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Special Edition: Top 25 Wild Bird Photographs by Art Wolfe ©

Art Wolfe is an accomplished American photographer, television host, conservationist, photography teacher and artist. He is most notably known for his color photographs of wildlife, nature and cultures. He has travelled the world in search of the beauty within, above, below, around, between and anywhere he could point a camera lens. Although not his focus here is a Special Edition called the “Top 25 Wild Bird Photographs by Art Wolfe ©”. Please support the WILD BIRD REVOLUTION by sharing this amazing collection of wild bird photographs with your friends, family, colleagues, team, club or group. We need to share the tranquility and freedom of free flight, as well as the vibrant color and movement that follow them. Some live 99% of the time in the sky, others live almost entirely underwater. The birds of the world have an astounding diversity of color, design, function, grace, power and creativity that can only come from millions of years of mastering life on earth, or, should I say, in the air. These feathered aviators come from the age of the dinosaurs and their ancestors can be found as ancient fossils from prehistory. From pole to pole they had just about found a home and a place everywhere, in the air, under the waves, in the branches, in your garden, above cities, and in our forests. We need to do everything we can as a society to ensure that future generations have the amazing diversity of birds in their gardens, towns, parks, reserves and wilderness areas that we still have…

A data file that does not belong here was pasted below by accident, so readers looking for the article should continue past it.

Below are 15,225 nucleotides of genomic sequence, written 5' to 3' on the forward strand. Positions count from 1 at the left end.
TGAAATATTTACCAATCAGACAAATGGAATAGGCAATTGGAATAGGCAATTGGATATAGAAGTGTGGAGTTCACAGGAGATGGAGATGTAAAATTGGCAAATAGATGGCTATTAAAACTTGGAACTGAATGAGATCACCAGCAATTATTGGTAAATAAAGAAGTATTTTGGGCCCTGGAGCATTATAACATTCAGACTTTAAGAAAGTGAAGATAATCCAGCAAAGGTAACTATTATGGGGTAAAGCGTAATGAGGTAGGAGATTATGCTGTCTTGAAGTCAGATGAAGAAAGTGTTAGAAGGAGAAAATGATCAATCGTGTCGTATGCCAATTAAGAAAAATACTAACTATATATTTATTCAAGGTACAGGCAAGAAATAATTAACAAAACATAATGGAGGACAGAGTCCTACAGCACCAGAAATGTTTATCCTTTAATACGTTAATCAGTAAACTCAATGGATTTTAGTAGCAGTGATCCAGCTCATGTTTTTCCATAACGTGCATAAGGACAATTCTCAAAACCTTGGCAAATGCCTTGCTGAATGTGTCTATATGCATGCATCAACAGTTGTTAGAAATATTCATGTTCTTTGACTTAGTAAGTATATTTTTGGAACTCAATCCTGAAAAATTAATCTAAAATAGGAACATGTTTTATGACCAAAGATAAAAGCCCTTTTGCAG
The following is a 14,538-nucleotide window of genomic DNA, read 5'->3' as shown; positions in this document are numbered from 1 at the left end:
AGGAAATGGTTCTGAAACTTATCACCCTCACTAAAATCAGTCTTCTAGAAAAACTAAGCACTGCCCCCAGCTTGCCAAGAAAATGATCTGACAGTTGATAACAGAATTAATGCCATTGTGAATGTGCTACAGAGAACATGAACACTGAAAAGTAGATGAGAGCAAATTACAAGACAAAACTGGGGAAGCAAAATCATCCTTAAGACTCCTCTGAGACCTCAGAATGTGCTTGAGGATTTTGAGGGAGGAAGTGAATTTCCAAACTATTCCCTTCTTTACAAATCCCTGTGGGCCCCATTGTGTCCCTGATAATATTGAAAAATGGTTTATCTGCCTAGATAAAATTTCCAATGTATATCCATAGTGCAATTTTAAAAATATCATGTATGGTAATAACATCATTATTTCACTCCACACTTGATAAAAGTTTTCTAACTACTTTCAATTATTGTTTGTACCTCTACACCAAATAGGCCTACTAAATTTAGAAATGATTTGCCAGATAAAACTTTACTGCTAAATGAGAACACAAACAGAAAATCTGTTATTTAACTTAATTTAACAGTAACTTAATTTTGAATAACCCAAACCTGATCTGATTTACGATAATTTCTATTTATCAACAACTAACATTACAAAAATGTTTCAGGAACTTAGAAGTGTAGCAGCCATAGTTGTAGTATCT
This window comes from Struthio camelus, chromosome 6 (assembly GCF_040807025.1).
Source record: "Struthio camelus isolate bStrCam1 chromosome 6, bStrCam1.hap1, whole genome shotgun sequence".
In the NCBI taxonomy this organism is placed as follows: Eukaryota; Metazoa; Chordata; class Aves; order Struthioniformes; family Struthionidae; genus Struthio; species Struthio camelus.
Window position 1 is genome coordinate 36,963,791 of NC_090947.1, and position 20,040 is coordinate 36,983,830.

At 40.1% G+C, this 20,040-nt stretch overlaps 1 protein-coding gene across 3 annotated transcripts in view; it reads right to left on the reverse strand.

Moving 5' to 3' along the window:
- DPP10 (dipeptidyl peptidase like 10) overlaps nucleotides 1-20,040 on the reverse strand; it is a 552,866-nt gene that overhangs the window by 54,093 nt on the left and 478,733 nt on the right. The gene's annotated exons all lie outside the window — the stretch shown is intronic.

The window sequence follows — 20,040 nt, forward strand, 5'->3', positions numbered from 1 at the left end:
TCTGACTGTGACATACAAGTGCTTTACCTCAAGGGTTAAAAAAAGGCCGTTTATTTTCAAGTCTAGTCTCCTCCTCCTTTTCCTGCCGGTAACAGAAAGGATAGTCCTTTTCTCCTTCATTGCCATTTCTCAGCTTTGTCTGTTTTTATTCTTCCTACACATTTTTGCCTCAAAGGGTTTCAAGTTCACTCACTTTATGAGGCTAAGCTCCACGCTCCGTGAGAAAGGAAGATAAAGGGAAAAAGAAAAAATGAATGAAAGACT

Please join the Wild Bird Trust page on Facebook or follow us on Twitter to receive all wild bird photo updates and join the Wild Bird Revolution. Submit your own photos and become part of this important public awareness campaign to bring the magic of wild birds to the world. Prepare to be blown away every week…

 

Art Wolfe / www.artwolfe.com

Snowy owl photographed in the George C. Reifel Bird Sanctuary in British Columbia (Canada). They are typically found in the northern circumpolar region and summer N of 60 degrees. (Art Wolfe / www.artwolfe.com)

Art Wolfe / www.artwolfe.com

Toco toucans photographed in the wild in Cantareira State Park (Brazil). They are the largest and best known toucan species and are found in semi-open habitats throughout a large part of central and eastern South America. (Art Wolfe / www.artwolfe.com)

Art Wolfe / www.artwolfe.com

"Moon Gazers"... King penguins photographed on the beach at dusk on South Georgia Island (UK). King Penguins breed on the subantarctic islands of South Georgia, and other temperate islands of the region. Their total population is estimated to be 2.23 million pairs and is increasing. (Art Wolfe / www.artwolfe.com)

Art Wolfe / www.artwolfe.com

Victoria crowned pigeons are large, bluish-grey pigeons with elegant blue lace-like crests. They are one of three unique very large, ground-dwelling pigeons native to the Papua New Guinea. The name honours Queen Victoria. (Art Wolfe / www.artwolfe.com)

Art Wolfe / www.artwolfe.com

Japanese cranes photographed near Hokkaido (Japan). In Japanese: 丹頂 or タンチョウ, tancho. They are among the rarest cranes in the world. (Art Wolfe / www.artwolfe.com)

Art Wolfe / www.artwolfe.com

Red-and-green macaw are the largest of the Ara genus and are widespread in the forests and woodlands of N and central South America. They are threatened by Habitat loss and the wild-caught bird trade. Photographed here in Buraco das Araras (Brazil). (Art Wolfe / www.artwolfe.com)

Art Wolfe / www.artwolfe.com

Northern pygmy-owls are found in Canada, the United States, Mexico, Guatemala and Honduras, preferring a wide variety of habitat types including temperate, subtropical and tropical moist forest, savanna, and wetlands. Photographed here in Olympic National Park in Washington State (USA).

Art Wolfe / www.artwolfe.com